Monday, September 12, 2005

"The volume of support provided during the 72-96 hour was unprecedented" had an enlightening article up this weekend. To sum:

  • "The federal government pretty much met its standard time lines, but the volume of support provided during the 72-96 hour was unprecedented. The federal response here was faster than Hugo, faster than Andrew, faster than Iniki, faster than Francine and Jeanne."
  • "[Journalists] libel as a "national disgrace" the most monumental and successful disaster relief operation in world history."
  • "We do not yet have teleporter or replicator technology like you saw on 'Star Trek' in college between hookah hits and waiting to pick up your worthless communications degree while the grown-ups actually engaged in the recovery effort were studying engineering." Ouch...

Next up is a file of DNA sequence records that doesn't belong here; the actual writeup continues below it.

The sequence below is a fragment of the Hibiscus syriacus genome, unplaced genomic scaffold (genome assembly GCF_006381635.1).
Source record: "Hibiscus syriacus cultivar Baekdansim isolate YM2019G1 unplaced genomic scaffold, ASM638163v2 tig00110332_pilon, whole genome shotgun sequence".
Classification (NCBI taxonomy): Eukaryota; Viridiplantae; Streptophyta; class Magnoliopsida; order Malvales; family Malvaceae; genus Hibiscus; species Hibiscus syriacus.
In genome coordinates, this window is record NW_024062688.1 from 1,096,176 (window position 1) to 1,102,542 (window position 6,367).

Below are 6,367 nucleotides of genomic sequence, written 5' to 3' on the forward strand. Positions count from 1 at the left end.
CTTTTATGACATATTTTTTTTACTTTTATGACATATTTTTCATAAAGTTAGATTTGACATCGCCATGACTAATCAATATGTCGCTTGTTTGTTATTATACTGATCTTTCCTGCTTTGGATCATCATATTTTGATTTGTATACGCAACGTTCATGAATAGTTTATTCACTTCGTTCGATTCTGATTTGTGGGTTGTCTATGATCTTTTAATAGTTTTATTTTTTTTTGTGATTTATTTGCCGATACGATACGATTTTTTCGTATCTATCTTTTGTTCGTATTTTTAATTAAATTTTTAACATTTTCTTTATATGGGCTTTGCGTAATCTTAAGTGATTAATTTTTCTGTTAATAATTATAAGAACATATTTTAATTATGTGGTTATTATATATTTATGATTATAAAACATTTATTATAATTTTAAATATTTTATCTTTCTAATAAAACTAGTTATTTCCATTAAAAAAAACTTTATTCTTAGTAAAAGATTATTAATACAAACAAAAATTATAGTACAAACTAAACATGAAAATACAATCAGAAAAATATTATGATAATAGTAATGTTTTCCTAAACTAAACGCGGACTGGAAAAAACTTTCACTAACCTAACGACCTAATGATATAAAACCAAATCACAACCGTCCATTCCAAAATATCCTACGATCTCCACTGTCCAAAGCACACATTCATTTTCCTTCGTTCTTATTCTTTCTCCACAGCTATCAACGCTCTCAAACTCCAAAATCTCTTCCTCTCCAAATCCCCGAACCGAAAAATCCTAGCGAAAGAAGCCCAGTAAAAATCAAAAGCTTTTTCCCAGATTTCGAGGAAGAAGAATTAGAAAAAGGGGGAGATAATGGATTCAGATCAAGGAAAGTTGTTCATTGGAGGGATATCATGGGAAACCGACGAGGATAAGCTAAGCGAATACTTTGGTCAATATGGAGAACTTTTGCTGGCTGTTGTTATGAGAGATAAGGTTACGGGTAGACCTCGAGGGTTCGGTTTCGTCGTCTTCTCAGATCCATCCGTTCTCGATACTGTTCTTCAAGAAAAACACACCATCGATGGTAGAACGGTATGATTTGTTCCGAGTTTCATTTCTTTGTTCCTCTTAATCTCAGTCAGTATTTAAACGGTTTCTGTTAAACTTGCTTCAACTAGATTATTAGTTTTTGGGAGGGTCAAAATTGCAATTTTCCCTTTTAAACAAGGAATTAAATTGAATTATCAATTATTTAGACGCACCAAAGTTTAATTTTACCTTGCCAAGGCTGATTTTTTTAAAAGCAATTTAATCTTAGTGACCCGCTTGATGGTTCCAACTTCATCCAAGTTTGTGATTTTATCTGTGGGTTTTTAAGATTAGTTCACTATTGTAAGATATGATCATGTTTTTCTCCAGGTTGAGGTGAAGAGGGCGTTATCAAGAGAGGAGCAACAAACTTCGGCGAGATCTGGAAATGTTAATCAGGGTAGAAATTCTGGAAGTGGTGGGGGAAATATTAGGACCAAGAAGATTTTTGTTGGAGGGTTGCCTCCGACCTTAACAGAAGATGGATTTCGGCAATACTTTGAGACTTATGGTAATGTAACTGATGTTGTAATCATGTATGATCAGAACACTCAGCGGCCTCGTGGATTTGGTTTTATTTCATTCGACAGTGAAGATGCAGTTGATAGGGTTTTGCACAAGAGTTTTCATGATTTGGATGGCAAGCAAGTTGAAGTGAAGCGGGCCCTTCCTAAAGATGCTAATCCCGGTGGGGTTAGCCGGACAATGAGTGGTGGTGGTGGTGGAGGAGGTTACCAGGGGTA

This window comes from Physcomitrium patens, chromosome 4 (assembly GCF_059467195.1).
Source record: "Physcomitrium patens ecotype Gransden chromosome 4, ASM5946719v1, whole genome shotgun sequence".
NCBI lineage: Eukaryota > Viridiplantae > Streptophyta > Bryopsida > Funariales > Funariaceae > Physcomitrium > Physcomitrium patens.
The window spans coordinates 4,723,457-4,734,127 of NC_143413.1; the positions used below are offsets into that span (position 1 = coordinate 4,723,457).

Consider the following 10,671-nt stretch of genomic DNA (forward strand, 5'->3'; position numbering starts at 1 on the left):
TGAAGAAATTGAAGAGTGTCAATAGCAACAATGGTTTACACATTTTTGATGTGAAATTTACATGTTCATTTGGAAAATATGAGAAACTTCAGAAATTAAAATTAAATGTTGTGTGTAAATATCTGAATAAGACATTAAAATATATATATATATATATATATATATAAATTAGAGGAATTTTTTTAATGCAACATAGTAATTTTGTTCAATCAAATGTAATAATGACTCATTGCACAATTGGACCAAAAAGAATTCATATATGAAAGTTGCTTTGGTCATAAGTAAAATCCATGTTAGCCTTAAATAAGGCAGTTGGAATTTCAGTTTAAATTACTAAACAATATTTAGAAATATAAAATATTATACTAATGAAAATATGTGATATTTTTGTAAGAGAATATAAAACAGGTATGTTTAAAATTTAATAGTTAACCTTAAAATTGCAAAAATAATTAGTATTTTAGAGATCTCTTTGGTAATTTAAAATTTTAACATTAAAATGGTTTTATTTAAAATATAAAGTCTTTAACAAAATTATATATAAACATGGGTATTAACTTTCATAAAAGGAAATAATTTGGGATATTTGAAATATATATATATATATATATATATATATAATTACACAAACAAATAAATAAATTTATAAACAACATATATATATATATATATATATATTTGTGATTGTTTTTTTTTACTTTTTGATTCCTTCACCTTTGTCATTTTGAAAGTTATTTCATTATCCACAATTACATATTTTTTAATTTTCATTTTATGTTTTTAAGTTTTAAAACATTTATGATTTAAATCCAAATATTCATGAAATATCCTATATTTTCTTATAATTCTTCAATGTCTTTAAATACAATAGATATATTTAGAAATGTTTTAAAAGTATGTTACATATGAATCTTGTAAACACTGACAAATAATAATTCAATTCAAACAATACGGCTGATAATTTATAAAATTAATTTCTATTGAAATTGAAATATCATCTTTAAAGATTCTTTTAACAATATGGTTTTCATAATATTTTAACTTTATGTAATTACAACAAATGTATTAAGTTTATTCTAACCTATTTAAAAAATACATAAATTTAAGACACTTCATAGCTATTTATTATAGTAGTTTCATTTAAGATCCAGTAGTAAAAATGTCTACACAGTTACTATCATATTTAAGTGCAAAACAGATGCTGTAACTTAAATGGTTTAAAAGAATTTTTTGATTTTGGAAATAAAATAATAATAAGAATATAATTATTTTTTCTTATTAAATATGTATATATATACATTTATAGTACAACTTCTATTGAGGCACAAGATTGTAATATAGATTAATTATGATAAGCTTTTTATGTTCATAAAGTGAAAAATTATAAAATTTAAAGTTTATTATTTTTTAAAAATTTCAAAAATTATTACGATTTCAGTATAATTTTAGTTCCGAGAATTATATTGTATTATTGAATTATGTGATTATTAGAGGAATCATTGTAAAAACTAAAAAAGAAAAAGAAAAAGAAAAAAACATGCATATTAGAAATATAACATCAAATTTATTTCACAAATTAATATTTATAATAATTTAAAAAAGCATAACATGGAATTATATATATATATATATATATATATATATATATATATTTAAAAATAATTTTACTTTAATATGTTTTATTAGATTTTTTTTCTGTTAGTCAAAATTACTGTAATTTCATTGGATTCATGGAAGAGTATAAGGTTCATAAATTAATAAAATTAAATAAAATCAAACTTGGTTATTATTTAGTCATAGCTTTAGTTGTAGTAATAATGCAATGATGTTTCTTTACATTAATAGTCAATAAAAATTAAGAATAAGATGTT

• "The United States military can wipe out the Taliban and the Iraqi Republican Guard far more swiftly than they can bring 3 million Swanson dinners to an underwater city through an area the size of Great Britain which has no power, no working ports or airports, and a devastated and impassable road network."
  • "The levee broke Tuesday morning. Buses had to be rounded up and driven from Houston to New Orleans across debris-strewn roads. The first ones arrived Wednesday evening. That seems pretty fast to me."
I could go on, but read the article for yourself. Very interesting take on things. Again, I'm sure there are things that could have gone better on the local, state, and federal level. Letting Brown go from FEMA was a good political move and probably needed to be done with all of the bad press. But, as stated in the article, the relief effort has been "unprecedented."


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